You see them popping up in your garden, and soon the dandelion may also parked in your driveway. Dutch biotech firm KeyGene has plans to use the latex found in dandelion roots to create a new material for tire production. With global demand for rubber set to outstrip current supply by 20 per cent in 2020, the common weed could become a renewable alternative worth nearly $100 billion a year.

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While the dandelion’s roots are too small to be viable for commercial production, the firm plans on developing a new variety using DNA profiling technologies. By crossing a Russian and common dandelion, they hope to beef up the root stock and increase the levels of latex in the plant. The process will involve analyzing different specimens in a greenhouse setting, looking for mutations, and and then isolating the genetic material that improves yield and tolerance to environmental stresses and disease. They do not introduce foreign genes from other species into the crop, preferring to utilize the natural process of evolution, but in a shorter time frame.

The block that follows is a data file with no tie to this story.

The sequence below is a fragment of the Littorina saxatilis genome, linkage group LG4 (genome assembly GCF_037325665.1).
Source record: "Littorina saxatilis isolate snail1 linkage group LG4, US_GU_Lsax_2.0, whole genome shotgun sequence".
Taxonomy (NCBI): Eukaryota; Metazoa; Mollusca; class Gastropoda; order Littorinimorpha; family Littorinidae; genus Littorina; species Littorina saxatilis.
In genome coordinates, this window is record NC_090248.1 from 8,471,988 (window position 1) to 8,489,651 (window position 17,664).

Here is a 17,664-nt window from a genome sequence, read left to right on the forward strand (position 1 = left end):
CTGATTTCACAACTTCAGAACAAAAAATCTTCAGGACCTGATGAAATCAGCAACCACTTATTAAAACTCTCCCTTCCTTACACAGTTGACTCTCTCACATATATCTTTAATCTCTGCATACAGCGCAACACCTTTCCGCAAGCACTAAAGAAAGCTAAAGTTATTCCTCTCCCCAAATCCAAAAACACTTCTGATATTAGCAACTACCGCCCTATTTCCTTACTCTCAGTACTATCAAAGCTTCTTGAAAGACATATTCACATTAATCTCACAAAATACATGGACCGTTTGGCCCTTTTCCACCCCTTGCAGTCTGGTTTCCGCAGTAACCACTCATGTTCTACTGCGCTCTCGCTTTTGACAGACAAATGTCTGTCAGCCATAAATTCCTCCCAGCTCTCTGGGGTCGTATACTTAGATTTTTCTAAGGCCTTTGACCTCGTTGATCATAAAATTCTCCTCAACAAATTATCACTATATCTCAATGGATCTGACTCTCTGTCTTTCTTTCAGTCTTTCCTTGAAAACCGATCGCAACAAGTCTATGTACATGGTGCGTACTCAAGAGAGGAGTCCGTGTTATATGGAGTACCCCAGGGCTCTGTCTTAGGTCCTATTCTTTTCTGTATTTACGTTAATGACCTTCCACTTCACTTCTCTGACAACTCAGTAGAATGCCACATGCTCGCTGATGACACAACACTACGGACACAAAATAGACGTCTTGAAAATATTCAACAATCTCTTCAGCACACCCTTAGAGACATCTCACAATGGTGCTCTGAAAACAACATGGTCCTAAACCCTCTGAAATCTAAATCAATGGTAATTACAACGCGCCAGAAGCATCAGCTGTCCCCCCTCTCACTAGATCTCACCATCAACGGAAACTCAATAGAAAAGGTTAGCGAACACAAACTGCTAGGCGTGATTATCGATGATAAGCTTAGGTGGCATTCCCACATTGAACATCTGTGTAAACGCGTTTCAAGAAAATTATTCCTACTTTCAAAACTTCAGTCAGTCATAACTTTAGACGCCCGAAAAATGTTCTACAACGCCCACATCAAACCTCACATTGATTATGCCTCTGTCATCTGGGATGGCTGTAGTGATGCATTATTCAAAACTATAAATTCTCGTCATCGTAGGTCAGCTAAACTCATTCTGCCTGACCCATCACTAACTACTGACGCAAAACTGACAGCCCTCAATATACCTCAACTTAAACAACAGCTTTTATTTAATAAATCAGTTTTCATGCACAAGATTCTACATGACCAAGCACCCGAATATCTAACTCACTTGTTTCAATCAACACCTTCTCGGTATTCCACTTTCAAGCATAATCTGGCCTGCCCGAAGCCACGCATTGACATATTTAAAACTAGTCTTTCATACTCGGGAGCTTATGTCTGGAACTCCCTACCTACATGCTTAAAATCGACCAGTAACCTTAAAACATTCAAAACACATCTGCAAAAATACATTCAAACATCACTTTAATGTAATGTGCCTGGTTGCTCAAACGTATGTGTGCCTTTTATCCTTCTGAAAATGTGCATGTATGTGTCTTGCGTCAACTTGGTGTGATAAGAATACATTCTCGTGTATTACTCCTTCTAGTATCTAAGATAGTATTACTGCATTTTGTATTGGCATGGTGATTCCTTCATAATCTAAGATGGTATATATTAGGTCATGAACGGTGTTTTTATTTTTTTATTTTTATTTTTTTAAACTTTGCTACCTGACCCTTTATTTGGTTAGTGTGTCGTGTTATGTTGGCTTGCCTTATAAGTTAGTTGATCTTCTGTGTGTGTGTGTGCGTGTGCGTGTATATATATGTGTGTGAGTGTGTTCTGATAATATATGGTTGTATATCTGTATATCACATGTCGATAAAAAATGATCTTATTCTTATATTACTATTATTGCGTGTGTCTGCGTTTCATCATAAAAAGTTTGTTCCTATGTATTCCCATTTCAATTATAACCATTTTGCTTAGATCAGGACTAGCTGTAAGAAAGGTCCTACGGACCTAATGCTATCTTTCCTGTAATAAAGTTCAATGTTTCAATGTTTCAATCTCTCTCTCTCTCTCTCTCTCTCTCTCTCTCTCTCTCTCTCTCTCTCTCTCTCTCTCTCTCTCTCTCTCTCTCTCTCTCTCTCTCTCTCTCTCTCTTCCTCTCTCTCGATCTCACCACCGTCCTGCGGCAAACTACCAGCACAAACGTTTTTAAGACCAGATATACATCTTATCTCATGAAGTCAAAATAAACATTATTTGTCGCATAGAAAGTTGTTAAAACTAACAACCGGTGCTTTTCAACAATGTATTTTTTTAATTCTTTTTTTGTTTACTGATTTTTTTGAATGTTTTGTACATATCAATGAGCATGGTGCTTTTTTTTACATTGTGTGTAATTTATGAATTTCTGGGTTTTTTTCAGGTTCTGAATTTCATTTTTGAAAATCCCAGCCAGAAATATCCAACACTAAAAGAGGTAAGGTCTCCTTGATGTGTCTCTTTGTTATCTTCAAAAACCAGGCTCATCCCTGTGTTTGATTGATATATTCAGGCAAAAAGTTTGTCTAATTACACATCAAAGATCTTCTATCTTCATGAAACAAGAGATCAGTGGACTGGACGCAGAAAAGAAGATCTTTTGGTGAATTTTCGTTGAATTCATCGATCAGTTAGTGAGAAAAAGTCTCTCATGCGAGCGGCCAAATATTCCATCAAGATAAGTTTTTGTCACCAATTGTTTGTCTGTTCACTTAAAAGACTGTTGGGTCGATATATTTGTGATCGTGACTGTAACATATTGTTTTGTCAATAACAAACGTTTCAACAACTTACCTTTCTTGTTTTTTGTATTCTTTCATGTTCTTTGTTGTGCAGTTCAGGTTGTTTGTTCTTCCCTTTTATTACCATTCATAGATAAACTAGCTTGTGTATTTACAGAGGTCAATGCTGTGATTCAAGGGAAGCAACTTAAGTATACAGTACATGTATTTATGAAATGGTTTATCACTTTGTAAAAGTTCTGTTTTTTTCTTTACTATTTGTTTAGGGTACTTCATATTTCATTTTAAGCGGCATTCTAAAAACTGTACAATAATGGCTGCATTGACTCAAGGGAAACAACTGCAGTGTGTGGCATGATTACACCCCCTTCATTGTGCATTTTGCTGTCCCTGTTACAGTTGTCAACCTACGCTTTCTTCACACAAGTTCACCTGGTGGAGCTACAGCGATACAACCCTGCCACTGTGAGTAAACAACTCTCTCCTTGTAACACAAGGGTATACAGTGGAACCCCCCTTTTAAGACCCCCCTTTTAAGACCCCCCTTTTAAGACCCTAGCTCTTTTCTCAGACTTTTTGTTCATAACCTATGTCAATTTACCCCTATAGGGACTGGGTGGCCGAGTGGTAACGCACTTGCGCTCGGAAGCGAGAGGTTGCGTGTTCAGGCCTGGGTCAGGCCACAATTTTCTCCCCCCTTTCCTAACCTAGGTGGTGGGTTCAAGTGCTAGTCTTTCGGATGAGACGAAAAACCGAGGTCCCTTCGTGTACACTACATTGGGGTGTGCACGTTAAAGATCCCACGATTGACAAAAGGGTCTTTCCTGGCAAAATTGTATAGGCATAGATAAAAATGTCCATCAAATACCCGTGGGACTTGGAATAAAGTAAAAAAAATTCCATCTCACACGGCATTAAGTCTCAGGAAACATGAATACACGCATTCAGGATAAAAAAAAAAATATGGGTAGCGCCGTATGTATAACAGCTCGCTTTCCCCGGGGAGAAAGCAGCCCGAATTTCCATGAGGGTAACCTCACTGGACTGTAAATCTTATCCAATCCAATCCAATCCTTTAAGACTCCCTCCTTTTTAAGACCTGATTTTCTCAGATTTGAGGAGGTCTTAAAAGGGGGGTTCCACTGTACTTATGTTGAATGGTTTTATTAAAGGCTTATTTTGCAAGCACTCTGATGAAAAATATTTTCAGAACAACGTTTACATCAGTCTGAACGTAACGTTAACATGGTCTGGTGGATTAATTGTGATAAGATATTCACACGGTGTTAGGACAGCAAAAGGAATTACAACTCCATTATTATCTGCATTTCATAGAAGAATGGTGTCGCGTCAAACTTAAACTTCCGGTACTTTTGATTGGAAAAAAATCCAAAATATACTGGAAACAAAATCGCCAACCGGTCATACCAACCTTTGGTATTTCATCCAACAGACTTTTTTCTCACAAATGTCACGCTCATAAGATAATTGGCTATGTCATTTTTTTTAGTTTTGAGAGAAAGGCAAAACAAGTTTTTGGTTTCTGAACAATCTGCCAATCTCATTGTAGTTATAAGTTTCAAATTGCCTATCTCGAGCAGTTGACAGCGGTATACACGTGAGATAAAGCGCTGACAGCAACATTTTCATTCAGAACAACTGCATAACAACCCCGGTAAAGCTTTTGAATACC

“Many of the growers in Europe want genetically improved crops, but not GM crops. So for them we can provide an alternative. We have developed a number of technologies which enable us to very quickly genetically improve crops in a very natural way without crossing the species barriers, but still achieving the yield improvements or the resistance improvements.” said KeyGene CEO Arjen Van Tunen.

International tire manufacturer Apollo Vredestein has joined KeyGene in a collaborative effort to take advantage of the flower. A prototype tire has already been produced, and the team estimates that commercial dandelion tires could be on the market in as soon as five years from now. Roll over rubber, there is a new plant in town.


Images via Wikicommons users Nicolas Zea P. and Loyna